Prototype System for Predicting Insect and Climate-Induced Impacts On Fire Hazard in Complex Terrain
How To Download Data
Click the Select Regions from map icon.
Click the Draw Poloygon icon.
Draw a Polygon on the map by clicking once and then double click to end drawing.
Select the Blue Information Icon in the User Graphics Menu.
The Data Extraction Utility will then display.
Select the Start Date and End Date.
Then Select a Category.
Click the Submit Button.
A dialog will display the selections.
Click the Submit Button and the query will be sent to the server and a banded raster will be generated for download.
If no rasters are found in the Date Range, select an earlier Start Date
The RTMA, Modis Snow, Modis NDVI, FASST, NLDAS will have the most recent data available for the current year.
TopoFire Data Download
Download Help PDF
Download Help Video
Climate-induced variations in global wildfire danger from 1979 to 2013
Climate strongly influences global wildfire activity, and recent wildfire surges may signal fire weather-induced pyrogeographic shifts. Here we use three daily global climate data sets and three fire danger indices to develop a simple annual metric of fire weather season length, and map spatio-temporal trends from 1979 to 2013.
Modeling topographic influences on fuel moisture and fire danger in complex terrain to improve wildland fire management decision support
Fire danger rating systems commonly ignore fine scale, topographically-induced weather variations. These variations will likely create heterogeneous, landscape-scale fire danger conditions that have never been examined in detail. We modeled the evolution of fuel moistures and the Energy Release Component (ERC) from the US National Fire Danger Rating System across the 2009 fire season using very high reso- lution (30 m) surface air temperature, humidity and snow ablation date models developed from a net- work of inexpensive weather sensors.
The climate velocity of the contiguous United States during the 20th century
Rapid climate change has the potential to affect economic, social, and biological systems. A concern for species con- servation is whether or not the rate of on-going climate change will exceed the rate at which species can adapt or move to suitable environments. Here we assess the climate velocity (both climate displacement rate and direction) for minimum temperature, actual evapotranspiration, and climatic water deficit (deficit) over the contiguous US during the 20th century (1916–2005).
Tracking Interannual Streamflow Variability with Drought Indices in the U.S. Pacific Northwest
Drought indices are often used for monitoring interannual variability in macroscale hydrology. However, the diversity of drought indices raises several issues: 1) which indices perform best and where; 2) does the incorporation of potential evapotranspiration (PET) in indices strengthen relationships, and how sensitive is the choice of PET methods to such results; 3) what additional value is added by using higher-spatial-resolution gridded climate layers; and 4) how have observed relationships changed through time. Standardized pre- cipitation index, standardized precipitation evapotranspiration index (SPEI), Palmer drought severity index, and water balance runoff (WBR) model output were correlated to water-year runoff for 21 unregulated drainage basins in the Pacific Northwest of the United States.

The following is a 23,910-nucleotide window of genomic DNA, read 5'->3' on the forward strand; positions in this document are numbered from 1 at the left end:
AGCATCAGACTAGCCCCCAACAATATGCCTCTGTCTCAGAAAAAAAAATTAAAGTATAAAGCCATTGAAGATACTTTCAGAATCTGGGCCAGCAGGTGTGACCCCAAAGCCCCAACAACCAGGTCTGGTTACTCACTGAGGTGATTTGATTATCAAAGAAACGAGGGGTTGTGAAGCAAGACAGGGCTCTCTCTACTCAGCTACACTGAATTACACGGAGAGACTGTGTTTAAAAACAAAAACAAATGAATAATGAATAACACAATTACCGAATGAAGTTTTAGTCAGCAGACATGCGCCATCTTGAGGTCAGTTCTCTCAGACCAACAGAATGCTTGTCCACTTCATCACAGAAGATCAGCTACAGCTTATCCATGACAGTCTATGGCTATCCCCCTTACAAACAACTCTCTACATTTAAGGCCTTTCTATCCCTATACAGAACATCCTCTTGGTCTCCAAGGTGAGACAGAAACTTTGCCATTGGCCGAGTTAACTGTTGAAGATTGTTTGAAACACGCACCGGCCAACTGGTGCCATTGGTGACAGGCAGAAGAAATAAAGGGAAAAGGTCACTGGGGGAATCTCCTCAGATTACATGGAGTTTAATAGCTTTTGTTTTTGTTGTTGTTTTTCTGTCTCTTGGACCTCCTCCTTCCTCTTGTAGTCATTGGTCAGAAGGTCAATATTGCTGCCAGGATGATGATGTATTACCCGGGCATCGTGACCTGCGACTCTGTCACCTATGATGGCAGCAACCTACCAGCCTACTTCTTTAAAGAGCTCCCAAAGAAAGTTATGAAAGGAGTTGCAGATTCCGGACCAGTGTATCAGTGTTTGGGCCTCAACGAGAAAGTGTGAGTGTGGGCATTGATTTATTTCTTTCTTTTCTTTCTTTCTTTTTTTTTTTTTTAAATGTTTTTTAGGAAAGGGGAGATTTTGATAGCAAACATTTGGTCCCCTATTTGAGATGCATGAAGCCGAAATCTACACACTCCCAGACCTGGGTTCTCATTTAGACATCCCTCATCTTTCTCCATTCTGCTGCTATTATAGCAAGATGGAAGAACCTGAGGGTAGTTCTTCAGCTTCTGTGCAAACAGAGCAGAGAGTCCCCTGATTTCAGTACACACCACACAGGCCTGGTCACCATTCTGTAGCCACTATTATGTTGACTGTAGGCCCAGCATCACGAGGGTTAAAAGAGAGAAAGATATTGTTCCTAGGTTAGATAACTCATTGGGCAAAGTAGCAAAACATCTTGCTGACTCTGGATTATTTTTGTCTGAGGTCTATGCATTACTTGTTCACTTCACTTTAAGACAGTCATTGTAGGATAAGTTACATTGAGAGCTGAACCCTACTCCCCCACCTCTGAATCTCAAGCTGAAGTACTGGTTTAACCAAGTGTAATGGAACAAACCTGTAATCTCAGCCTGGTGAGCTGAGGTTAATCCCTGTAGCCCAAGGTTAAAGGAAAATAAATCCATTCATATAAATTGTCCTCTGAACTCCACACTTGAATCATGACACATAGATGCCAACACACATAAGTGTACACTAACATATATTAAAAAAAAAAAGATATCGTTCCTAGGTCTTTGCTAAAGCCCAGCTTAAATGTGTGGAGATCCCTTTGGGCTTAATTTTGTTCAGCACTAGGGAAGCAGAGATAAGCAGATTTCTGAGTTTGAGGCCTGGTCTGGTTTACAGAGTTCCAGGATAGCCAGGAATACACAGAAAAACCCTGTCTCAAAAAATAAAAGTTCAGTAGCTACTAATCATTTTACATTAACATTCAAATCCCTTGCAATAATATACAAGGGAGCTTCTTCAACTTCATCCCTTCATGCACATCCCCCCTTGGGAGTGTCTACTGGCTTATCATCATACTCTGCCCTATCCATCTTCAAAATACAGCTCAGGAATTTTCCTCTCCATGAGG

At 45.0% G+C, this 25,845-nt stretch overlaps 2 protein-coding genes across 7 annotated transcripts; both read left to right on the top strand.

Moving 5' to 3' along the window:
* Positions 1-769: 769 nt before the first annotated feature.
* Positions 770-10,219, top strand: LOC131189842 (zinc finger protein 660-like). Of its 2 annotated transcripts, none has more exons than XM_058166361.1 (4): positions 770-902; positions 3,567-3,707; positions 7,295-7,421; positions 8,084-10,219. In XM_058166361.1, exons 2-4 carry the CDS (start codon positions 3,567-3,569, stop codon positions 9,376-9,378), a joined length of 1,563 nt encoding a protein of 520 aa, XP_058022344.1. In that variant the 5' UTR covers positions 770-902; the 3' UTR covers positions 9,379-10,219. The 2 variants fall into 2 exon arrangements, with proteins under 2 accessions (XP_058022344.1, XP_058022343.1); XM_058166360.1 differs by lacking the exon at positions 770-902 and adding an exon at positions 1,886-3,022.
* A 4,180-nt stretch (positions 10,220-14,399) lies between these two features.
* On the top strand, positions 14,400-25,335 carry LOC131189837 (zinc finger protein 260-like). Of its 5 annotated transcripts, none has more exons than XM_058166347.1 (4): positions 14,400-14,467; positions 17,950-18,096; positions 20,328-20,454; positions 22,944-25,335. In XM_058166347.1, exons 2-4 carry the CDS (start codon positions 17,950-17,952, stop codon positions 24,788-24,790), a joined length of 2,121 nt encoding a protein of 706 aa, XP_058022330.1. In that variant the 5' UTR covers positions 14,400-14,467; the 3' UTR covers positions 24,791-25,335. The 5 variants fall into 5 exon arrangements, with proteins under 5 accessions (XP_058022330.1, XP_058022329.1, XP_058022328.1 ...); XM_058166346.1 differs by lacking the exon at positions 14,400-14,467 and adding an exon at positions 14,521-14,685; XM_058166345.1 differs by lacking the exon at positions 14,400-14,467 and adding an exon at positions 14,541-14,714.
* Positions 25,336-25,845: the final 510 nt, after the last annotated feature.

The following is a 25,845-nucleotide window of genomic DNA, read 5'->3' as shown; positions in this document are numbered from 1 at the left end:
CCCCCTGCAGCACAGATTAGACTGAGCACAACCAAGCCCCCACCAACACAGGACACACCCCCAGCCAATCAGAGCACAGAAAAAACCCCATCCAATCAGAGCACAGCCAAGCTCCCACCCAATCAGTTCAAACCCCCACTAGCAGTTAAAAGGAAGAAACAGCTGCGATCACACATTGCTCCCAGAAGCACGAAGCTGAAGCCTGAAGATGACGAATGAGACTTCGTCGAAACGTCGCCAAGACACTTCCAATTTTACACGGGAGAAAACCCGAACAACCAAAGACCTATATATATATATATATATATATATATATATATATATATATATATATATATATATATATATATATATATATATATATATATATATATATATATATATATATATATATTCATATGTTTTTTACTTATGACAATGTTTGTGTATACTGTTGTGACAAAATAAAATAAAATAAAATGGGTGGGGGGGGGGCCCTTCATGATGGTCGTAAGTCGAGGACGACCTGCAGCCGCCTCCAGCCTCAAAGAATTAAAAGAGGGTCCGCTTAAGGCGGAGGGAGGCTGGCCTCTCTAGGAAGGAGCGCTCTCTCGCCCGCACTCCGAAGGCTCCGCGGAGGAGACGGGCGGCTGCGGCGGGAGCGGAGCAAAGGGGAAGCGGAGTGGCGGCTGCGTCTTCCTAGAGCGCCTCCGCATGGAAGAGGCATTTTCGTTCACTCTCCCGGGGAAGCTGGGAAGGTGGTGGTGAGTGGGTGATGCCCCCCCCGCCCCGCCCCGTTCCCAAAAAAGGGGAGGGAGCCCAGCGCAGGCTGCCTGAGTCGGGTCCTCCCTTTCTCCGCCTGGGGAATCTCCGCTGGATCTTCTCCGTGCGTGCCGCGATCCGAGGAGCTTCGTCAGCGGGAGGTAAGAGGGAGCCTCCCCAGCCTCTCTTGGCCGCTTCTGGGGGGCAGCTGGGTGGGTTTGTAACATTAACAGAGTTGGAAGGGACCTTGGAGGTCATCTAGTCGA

The Missing Mountain Water: Slower Westerlies Decrease Orographic Enhancement in the Pacific Northwest USA
Trends in streamflow timing and volume in the Pacific Northwest United States have been attributed to increased temperatures, because trends in precipitation at lower-elevation stations were negligible. We demonstrate that observed streamflow declines are probably associated with declines in mountain precipitation, revealing previously unexplored differential trends.
Sensitivity of snowpack storage to precipitation and temperature using spatial and temporal analog models
Empirical sensitivity analyses are important for evaluation of the effects of a changing climate on water resources and ecosystems. Although mechanistic models are commonly applied for evaluation of climate effects for snowmelt, empirical relationships provide a first-order validation of the various postulates required for their implementation. Previous studies of empirical sensitivity for April 1 snow water equivalent (SWE) in the western United States were developed by regressing interannual variations in SWE to winter precipitation and temperature. This offers a temporal analog for climate change, positing that a warmer future looks like warmer years.
Declining annual streamflow distributionsUnited States, 1948–2006 in the Pacific Northwest
Much of the discussion on climate change and water in the western United States centers on decreased snowpack and earlier spring runoff. Although increasing variability in annual flows has been noted, the nature of those changes is largely unexplored. We tested for trends in the distribution of annual runoff using quantile regression at 43 gages in the Pacific Northwest.